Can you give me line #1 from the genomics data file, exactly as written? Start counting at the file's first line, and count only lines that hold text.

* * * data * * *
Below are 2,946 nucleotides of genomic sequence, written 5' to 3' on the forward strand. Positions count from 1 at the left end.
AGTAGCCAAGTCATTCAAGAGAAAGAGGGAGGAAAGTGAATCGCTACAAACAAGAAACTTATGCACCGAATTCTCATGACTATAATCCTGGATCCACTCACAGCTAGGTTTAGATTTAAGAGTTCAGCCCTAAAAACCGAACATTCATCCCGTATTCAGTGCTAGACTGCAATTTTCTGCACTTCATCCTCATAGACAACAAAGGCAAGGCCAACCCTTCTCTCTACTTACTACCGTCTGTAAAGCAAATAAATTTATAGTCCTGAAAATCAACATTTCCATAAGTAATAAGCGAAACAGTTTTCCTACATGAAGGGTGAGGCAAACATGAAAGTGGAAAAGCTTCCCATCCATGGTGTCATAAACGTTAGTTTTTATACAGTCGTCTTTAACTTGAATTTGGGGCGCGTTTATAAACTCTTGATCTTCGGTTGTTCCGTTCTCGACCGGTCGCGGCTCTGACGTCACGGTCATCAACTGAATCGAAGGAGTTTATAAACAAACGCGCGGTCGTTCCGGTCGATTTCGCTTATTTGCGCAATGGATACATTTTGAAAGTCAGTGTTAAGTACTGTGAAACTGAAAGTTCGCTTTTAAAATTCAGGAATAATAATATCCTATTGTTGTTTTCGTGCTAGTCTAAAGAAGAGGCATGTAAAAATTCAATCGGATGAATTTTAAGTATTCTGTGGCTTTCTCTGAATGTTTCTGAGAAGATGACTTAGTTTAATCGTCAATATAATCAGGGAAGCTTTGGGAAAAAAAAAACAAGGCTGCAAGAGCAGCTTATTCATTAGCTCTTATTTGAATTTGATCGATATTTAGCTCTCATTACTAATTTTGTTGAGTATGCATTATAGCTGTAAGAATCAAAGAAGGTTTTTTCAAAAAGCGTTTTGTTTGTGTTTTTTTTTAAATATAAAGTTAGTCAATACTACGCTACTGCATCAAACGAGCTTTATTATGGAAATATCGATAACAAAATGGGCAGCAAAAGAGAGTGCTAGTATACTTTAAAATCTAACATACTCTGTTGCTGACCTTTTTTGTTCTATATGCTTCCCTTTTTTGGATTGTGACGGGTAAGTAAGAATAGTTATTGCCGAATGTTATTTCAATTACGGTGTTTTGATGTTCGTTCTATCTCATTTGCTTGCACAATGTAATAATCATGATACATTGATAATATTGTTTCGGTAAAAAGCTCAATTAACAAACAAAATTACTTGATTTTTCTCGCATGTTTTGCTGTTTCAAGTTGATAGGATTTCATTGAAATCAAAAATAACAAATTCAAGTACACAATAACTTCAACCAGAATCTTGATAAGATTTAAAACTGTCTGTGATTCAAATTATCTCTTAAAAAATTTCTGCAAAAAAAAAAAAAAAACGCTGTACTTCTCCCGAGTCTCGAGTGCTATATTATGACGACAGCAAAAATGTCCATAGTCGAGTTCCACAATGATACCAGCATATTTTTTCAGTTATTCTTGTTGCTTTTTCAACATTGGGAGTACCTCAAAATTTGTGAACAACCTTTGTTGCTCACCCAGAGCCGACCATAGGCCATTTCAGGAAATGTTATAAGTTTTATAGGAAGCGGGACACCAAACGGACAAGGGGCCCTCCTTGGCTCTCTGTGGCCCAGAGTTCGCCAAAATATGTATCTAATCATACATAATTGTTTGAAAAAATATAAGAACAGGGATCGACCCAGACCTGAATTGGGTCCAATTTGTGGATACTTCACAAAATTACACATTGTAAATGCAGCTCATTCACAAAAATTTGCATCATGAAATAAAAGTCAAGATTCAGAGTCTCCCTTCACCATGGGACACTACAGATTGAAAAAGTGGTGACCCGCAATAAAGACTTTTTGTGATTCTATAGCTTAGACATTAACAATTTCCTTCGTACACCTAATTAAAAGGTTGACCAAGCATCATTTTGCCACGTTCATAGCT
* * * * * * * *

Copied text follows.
Below are 2,946 nucleotides of genomic sequence, written 5' to 3' on the forward strand. Positions count from 1 at the left end.